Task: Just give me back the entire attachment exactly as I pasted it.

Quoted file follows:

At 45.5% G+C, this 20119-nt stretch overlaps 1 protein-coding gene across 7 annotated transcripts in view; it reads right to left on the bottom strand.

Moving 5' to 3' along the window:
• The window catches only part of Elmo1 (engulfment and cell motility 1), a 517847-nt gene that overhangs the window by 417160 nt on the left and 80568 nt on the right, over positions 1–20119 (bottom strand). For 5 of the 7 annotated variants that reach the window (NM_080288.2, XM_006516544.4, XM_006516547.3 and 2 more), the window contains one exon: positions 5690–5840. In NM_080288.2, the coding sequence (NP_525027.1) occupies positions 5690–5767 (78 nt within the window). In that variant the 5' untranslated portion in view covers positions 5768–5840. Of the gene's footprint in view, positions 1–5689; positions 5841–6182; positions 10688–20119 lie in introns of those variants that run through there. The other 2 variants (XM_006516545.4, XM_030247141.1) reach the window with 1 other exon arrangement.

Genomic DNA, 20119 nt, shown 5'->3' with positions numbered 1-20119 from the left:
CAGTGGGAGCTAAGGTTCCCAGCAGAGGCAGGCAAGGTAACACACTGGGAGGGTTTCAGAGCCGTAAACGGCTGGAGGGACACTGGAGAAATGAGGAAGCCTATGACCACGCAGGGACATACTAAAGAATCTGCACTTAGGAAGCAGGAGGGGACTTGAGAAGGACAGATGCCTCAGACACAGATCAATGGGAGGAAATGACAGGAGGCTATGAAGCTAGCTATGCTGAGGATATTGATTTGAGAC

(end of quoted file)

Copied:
At 45.5% G+C, this 20119-nt stretch overlaps 1 protein-coding gene across 7 annotated transcripts in view; it reads right to left on the bottom strand.

Moving 5' to 3' along the window:
• The window catches only part of Elmo1 (engulfment and cell motility 1), a 517847-nt gene that overhangs the window by 417160 nt on the left and 80568 nt on the right, over positions 1–20119 (bottom strand). For 5 of the 7 annotated variants that reach the window (NM_080288.2, XM_006516544.4, XM_006516547.3 and 2 more), the window contains one exon: positions 5690–5840. In NM_080288.2, the coding sequence (NP_525027.1) occupies positions 5690–5767 (78 nt within the window). In that variant the 5' untranslated portion in view covers positions 5768–5840. Of the gene's footprint in view, positions 1–5689; positions 5841–6182; positions 10688–20119 lie in introns of those variants that run through there. The other 2 variants (XM_006516545.4, XM_030247141.1) reach the window with 1 other exon arrangement.

Genomic DNA, 20119 nt, shown 5'->3' with positions numbered 1-20119 from the left:
CAGTGGGAGCTAAGGTTCCCAGCAGAGGCAGGCAAGGTAACACACTGGGAGGGTTTCAGAGCCGTAAACGGCTGGAGGGACACTGGAGAAATGAGGAAGCCTATGACCACGCAGGGACATACTAAAGAATCTGCACTTAGGAAGCAGGAGGGGACTTGAGAAGGACAGATGCCTCAGACACAGATCAATGGGAGGAAATGACAGGAGGCTATGAAGCTAGCTATGCTGAGGATATTGATTTGAGAC